Of course, not everyone in the District government wants to be reformed. After landing the radioactive assignment to head a special committee charged with punishing Ward 8 Councilmember Marion Barry for taking thousands of dollars in gifts from city contractors, McDuffie faced pushback from veteran councilmembers like Vincent Orange. Orange suggested that McDuffie’s proposal to take away Barry’s committee chairmanship was actually a scheme to get better assignments for councilmembers Anita Bonds and Grosso. McDuffie’s recommendation passed anyway.

McDuffie’s faced so much opposition from the Council’s old guard that he’s developed a trademark verbal tic for it: a stutter. Baffled by critics of his reforms, McDuffie stammers like he can’t even comprehend why he’d draw opposition.

He’s getting better at dais theatrics, though. When Orange criticized his attempt last week to change a District law so the city could conduct a national search for a new inspector general, McDuffie came prepared. After Orange complained that no experts had been consulted on the change, McDuffie started reading from 11-year-old notes on an Orange-run committee that hadn’t consulted experts, either. (McDuffie eventually withdrew the bill anyway, with plans to reintroduce it when it has more support.)

Unlike the last occupant of his seat, McDuffie has a squeaky clean image. When one of his Council staffers spent a couple hundred dollars from McDuffie’s constituent service fund on bar tabs (an egregious use of the money, even by the loose standards of constituent service funds), McDuffie quickly fired him. McDuffie is willing to take his good-government image to extremes—-during his Woodridge walk-through, McDuffie refused to cross an empty street against the light, lest LL take a picture of him jaywalking.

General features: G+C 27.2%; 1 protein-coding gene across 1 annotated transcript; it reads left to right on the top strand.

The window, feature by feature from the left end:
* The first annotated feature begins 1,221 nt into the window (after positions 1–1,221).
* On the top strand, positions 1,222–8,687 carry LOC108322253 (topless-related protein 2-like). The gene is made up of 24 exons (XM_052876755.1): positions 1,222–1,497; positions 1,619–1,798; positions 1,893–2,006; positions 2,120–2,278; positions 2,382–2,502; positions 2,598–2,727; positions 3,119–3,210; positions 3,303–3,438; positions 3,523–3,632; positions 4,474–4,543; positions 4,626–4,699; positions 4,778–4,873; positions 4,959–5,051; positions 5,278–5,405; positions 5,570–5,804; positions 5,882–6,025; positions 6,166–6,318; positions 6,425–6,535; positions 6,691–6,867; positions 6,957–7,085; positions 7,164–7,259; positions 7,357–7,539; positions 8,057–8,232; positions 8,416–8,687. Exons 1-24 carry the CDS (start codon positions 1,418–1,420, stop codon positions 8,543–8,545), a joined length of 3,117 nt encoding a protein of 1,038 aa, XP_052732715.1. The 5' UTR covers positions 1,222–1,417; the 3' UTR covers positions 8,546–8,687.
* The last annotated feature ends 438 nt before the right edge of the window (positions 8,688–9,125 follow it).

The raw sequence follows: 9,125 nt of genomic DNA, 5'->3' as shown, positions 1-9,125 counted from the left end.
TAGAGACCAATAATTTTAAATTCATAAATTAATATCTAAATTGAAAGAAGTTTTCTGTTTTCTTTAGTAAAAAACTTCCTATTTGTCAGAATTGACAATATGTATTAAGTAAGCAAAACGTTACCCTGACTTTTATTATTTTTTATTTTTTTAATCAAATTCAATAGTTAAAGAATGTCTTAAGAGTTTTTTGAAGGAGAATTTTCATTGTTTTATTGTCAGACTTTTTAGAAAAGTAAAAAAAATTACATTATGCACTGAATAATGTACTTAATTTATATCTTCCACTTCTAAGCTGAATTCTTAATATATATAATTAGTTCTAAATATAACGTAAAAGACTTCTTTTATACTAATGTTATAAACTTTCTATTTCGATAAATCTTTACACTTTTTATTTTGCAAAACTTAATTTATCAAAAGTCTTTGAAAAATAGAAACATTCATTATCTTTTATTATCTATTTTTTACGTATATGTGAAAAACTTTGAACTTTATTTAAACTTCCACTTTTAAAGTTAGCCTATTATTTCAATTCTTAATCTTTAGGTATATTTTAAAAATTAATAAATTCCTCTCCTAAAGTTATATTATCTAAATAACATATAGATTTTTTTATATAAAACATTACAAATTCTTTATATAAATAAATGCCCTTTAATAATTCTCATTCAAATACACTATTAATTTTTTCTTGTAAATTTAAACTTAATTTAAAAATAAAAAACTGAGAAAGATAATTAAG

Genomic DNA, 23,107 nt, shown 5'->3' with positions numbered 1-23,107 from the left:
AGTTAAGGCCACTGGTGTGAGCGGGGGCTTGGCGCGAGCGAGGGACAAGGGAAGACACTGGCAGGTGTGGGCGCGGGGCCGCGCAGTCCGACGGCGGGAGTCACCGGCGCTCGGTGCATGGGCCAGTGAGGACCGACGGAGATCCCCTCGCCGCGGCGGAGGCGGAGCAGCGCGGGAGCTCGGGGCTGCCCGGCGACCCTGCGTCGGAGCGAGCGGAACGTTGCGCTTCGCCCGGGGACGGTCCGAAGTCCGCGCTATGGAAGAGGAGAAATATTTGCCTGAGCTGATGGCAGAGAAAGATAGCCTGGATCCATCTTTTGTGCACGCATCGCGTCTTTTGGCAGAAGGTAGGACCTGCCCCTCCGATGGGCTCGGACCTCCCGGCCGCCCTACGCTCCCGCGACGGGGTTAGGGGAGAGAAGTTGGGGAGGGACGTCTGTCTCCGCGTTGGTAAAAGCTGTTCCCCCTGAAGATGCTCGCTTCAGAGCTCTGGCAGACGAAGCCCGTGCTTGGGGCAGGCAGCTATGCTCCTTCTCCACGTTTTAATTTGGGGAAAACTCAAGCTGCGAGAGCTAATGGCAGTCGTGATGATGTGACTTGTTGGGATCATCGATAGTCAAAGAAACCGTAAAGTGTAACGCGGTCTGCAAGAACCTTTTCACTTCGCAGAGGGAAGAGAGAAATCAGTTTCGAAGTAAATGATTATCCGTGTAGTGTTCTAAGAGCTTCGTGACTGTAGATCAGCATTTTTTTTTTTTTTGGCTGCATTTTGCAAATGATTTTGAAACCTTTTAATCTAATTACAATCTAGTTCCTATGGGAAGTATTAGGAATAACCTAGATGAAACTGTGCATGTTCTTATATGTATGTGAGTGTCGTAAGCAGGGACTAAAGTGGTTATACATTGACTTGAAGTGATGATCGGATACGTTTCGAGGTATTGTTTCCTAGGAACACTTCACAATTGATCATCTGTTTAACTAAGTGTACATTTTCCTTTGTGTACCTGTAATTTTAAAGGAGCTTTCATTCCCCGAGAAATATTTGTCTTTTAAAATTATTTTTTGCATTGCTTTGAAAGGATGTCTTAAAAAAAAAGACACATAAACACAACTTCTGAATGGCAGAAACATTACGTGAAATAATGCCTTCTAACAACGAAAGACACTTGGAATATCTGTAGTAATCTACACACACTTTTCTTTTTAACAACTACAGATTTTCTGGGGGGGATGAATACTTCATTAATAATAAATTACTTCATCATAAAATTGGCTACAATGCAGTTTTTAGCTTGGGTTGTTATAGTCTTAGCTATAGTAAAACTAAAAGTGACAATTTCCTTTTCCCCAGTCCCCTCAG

Last October, District politics wag and sometimes campaign manager Chuck Thies wrote a column for NBC 4 dubbing him “Mayor McDuffie.” After labor coalition D.C. Working Families endorsed McDuffie in his primary, Delvone Michael, the group’s executive director, told LL that McDuffie was the kind of person his organization thought “should aspire for higher office.” Hint, hint.

McDuffie’s potential hasn’t been lost on the District’s campaign financiers, either. Despite facing almost nonexistent opposition in last April’s Democratic primary, McDuffie raised more than $115,000, then spent less than $60,000 of it.

His campaign disclosure forms read like a who’s-who of deep pockets necessary to run a citywide campaign: developers, mega-contractor Fort Myer Construction, and lobbyist Rod Woodson. District bigwigs have at least one reason to like McDuffie: his industrial land use task force, which promises to shake up development opportunities in the ward.

“I don’t think donations to an elected officials campaign equate to unequal access to an office,” McDuffie says.

McDuffie’s popularity with the usual Wilson Building crowd could pose a problem for how effectively he runs his committee, if not for any citywide ambitions. Unlike otherwise ideologically similar politicians like Wells, McDuffie does accept corporate contributions, a decision he defends on the grounds that his campaign finance bill closed a loophole that allowed contributions from mysterious LLCs. While Grosso doesn’t keep a constituent service fund, McDuffie does, a decision he says he made because of comparatively higher constituent service demands on ward councilmembers.

In another sign of McDuffie’s electability, he’s deeply uninterested in talking to LL about his electability. Asked about future plans, McDuffie instead gives LL a short civics lesson that included mentions of integrity, his background, and his plans for Ward 5. And yet…

“I don’t ever really foreclose the possibilities of what will happen in the future,” he says.

Photo by Darrow Montgomery